Okinawa, the largest of the Ryukyu Islands that stretch southwest from Japan all the way to Taiwan, has a split personality. It's always been in-between: influenced by the Asian mainland but distinct, nominally Japan but really quite separate, occupied by the U. S. but clearly not America; and now definitely part of Japan (they actually drive on the same side of the road as the mainland now) but yet so often an afterthought, much like Hawaii is to the mainland U. S. Ask any Japanese what the southernmost city in Japan is and odds are they'll still say Kagoshima (which is on Kyushu). Yet Okinawa has always had its own distinct culture (go to an Okinawan museum if you don't believe me, or just try to read the place names on the road signs). And the culture has a depth that is often missed by those who think of the island primarily in terms of World War II (as Americans tend to do) or in terms of sunny beaches (as mainland Japanese tend to do). Among the cultural riches that Okinawa has provided to the world are karate and the distinctive Okinawan music and rhythms. These days many Japanese would add a third item: Awamori, the powerful and very popular Okinawan sake.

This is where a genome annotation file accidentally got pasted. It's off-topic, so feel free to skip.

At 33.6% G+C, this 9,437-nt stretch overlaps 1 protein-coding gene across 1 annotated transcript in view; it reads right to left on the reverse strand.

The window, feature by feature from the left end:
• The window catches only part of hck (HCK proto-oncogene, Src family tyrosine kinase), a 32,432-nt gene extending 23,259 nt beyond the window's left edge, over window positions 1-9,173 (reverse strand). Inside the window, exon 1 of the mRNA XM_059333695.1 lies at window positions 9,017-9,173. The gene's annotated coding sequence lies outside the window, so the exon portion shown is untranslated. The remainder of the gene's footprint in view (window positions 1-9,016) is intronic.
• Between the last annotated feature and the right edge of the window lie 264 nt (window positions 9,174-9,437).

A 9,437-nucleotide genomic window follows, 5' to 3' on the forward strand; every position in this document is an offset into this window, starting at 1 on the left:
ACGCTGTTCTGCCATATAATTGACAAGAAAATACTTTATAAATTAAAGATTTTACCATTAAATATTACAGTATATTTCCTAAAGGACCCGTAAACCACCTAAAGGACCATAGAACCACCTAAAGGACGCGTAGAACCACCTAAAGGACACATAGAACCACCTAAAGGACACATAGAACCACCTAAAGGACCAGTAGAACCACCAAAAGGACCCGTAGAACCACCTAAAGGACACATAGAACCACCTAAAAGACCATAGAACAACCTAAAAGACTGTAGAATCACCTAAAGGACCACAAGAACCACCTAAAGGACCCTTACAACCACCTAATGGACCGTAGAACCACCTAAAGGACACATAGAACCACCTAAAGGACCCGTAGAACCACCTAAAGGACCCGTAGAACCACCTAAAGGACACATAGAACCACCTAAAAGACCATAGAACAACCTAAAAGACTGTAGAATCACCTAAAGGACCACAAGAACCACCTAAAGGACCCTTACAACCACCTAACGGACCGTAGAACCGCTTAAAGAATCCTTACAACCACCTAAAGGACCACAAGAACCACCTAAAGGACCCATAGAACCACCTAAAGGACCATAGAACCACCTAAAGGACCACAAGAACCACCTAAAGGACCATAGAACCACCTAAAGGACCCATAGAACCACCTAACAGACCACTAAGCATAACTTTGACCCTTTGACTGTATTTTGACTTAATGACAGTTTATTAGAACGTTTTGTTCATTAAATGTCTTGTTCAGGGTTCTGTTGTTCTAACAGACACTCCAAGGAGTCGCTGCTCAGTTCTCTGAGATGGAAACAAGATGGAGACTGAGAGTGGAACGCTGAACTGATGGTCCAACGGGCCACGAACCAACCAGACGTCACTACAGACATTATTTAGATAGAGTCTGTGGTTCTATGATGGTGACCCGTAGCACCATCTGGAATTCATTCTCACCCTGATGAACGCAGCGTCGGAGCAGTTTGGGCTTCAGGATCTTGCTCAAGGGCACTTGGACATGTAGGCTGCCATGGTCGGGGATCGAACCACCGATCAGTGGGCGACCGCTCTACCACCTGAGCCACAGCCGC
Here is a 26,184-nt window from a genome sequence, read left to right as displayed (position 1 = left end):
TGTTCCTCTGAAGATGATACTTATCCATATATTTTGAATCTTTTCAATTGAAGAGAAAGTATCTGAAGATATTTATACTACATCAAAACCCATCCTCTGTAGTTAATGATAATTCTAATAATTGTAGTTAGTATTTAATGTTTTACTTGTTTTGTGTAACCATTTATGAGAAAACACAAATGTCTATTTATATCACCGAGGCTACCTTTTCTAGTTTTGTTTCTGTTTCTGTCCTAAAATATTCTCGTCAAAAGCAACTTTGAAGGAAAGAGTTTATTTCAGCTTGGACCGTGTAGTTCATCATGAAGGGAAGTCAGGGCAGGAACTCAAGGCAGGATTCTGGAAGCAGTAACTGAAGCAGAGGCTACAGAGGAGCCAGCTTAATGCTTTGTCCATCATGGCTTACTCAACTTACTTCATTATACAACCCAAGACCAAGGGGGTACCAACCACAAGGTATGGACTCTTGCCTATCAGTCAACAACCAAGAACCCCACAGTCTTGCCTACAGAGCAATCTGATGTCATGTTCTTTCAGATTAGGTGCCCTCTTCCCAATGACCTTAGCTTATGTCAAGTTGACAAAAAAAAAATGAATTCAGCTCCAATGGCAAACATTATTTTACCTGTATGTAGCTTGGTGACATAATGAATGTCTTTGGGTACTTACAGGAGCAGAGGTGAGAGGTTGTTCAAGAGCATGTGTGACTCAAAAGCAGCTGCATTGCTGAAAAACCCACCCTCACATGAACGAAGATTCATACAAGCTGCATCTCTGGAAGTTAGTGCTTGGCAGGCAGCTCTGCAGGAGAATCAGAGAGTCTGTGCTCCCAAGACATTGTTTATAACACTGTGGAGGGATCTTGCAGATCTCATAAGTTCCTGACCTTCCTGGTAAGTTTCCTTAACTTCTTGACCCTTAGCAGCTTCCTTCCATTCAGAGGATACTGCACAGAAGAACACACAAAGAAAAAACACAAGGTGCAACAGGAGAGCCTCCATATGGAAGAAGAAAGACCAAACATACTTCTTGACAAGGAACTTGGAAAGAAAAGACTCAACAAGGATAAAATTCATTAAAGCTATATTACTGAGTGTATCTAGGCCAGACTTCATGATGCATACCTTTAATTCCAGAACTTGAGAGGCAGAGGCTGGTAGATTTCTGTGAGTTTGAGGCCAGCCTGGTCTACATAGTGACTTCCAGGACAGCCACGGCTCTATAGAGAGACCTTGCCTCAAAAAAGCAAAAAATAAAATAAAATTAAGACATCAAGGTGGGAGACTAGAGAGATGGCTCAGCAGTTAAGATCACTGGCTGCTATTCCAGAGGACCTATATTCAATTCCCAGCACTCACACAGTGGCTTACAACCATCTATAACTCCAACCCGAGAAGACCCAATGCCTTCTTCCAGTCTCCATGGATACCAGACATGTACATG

Whether you've come to get drunk on sun and surf or just to get drunk, Okinawa offers much to the cyclist. Just stock up on sunscreen -- and beverages, if you plan to cycle the rugged northeast coast.

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